The precarity of all part-time professors has been a major issue in the last and the current rounds of bargaining. Article 26.10 and the Partial-Load Registry is the result of this advocacy. It’s just too bad that management has misinterpreted the article to mean seniority by contract (courses bundled to create a contract) while the union interprets it as seniority by course. We have a constitutional challenge out on this and it is part of our demands for contract faculty seniority protection in this round of bargaining.
And we have been trying to get part-time and sessional profs unionized so that we can try to have more influence on their working conditions. It is the Colleges who have blocked this move towards parity. We have had two votes on this, both of which have been challenged and discounted by management. In this round of bargaining, one of our key demands is to have the non-unionized contract workers’ courses count towards their overall seniority as outlined in Article 26.10. Right now, only their partial-load courses are counted.
In my opinion, I don’t think that anyone should withhold marks yet in this Phase 1 of W2R work action. Certainly not contract workers whose future employment could be at stake, when full-timers are in no comparable danger. Precarious workers should not do anything to jeopardize their livelihood. Count and track the hours that you are working to help us make the case that you are being abused by the colleges. And try to get the job done, maybe not as thoroughly as you would like, but within the time limits of your contract.
Change the signature line on your college and personal email to read:
“The College Employer Council and college management have chosen to impose terms and conditions of work on college faculty, rather than agreeing to extend existing terms while the faculty and employer bargaining teams negotiate a Collective Agreement. College faculty have begun a work-to-rule campaign, in protest. For more information, click here collegefaculty.org.”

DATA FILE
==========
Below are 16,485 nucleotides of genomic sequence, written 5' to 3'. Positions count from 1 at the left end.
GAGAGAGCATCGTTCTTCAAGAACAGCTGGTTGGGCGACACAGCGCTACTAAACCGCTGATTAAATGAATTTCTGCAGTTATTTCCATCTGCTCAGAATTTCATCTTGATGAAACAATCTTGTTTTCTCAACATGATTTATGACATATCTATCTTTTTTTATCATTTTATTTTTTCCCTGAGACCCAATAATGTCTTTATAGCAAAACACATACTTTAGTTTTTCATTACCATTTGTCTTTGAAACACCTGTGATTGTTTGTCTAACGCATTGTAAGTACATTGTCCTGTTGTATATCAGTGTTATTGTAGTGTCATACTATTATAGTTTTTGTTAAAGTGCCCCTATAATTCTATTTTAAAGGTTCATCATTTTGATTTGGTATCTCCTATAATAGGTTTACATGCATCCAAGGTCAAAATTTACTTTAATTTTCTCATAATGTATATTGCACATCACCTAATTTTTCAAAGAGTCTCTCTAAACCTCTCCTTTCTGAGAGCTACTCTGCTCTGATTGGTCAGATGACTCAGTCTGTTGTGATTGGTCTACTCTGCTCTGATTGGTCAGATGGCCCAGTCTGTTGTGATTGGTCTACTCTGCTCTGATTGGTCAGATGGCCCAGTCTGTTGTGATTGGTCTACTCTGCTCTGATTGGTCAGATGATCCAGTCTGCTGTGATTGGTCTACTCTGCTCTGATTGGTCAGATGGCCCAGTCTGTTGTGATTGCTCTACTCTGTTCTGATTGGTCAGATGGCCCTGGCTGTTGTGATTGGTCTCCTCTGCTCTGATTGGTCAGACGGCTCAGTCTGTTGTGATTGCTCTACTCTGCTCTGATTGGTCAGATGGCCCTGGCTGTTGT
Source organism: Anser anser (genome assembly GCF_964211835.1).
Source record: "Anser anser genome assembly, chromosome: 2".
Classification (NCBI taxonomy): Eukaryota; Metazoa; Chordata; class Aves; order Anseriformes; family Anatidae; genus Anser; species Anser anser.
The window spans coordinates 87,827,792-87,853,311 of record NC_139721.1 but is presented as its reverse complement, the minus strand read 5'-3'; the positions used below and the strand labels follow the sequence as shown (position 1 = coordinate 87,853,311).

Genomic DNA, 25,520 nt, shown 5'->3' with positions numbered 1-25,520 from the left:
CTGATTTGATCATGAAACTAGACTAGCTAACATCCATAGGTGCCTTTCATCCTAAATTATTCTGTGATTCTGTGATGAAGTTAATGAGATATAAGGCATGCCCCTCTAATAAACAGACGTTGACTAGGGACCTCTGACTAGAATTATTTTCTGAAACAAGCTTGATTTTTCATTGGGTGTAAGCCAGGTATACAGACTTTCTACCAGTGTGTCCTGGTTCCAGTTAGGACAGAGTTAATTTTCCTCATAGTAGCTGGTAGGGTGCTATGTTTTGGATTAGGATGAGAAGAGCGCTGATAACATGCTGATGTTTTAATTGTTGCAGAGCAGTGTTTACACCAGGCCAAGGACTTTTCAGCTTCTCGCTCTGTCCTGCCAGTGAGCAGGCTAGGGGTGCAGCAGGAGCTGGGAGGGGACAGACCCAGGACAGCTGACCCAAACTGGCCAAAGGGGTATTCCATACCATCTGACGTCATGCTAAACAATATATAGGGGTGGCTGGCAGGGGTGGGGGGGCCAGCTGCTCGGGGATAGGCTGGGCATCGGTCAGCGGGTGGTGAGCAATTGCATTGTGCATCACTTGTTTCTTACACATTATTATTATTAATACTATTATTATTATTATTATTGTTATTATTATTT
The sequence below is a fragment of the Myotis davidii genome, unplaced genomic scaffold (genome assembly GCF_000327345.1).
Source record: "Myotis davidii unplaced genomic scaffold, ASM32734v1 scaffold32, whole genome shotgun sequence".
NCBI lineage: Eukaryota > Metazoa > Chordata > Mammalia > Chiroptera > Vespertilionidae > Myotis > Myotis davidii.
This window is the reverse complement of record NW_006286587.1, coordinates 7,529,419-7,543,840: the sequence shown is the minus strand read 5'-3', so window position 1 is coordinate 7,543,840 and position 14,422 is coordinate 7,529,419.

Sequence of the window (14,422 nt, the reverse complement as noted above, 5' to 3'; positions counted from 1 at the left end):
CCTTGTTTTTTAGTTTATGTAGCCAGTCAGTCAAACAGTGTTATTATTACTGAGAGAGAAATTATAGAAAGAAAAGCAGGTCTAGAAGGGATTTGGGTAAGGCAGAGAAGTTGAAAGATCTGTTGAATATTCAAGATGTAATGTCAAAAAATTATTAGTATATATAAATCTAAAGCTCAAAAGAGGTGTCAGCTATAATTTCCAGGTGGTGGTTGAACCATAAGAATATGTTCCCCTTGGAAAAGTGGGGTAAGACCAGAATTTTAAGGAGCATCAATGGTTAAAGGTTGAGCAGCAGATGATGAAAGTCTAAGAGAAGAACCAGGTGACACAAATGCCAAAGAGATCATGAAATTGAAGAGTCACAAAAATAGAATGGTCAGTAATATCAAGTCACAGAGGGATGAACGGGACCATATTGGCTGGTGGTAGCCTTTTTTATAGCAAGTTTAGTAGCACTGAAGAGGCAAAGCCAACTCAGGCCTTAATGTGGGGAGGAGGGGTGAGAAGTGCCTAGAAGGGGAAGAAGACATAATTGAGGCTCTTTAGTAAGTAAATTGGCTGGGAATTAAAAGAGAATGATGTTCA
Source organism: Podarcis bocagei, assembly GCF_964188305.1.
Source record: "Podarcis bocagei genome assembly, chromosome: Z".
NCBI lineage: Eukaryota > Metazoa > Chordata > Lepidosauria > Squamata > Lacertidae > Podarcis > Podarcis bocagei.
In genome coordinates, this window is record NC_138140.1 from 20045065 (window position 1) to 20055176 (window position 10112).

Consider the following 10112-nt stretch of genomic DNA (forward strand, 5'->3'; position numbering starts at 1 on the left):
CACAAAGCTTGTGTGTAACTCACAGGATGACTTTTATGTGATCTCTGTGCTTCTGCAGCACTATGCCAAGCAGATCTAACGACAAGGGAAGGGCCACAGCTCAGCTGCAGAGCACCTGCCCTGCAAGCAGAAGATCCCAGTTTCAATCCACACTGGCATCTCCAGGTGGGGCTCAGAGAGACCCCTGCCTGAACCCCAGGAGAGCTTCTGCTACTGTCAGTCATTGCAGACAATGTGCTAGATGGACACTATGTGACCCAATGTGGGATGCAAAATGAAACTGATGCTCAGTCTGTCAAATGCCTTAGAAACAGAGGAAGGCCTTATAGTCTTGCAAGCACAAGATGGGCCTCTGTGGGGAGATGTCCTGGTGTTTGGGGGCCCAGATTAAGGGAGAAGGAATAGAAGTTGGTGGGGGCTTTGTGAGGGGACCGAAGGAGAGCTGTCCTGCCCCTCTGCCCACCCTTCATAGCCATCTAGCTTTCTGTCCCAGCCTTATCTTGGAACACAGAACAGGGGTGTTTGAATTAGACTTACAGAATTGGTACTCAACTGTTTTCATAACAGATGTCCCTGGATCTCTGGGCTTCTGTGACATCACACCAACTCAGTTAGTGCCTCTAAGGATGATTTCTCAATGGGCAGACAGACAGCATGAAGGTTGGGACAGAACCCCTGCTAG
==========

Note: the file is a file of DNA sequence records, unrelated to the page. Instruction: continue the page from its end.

As I wrote in my last email, given the enactment of W2R in the last week of the semester, the most valuable exercise is to log your hours per task. One aspect of W2R is to have us turn all work beyond our allotted SWF or NTM time back to our AD, as their problem, not yours. But of course a dedicated teacher finds that hard to do; we can only ask that you try your best to keep solidarity with the work action.
Please have patience we're learning as we progress towards more effective W2R strategies.
Sheridan, unlike other colleges, has not yet sent us the College Employer Council’s initial terms of imposition. Here they are:
Today, the CEC initiated the introduction of the following terms and conditions of its proposal to improve working conditions for individual employees.
- Maximum annual wage increase, retroactive to October 1st 2021, as currently allowed under Bill 124. Retroactive payments will be processed as soon as possible.
- Medical cannabis coverage prescribed by a licensed physician to a maximum of $4000/year, subject to prior authorization by the insurer.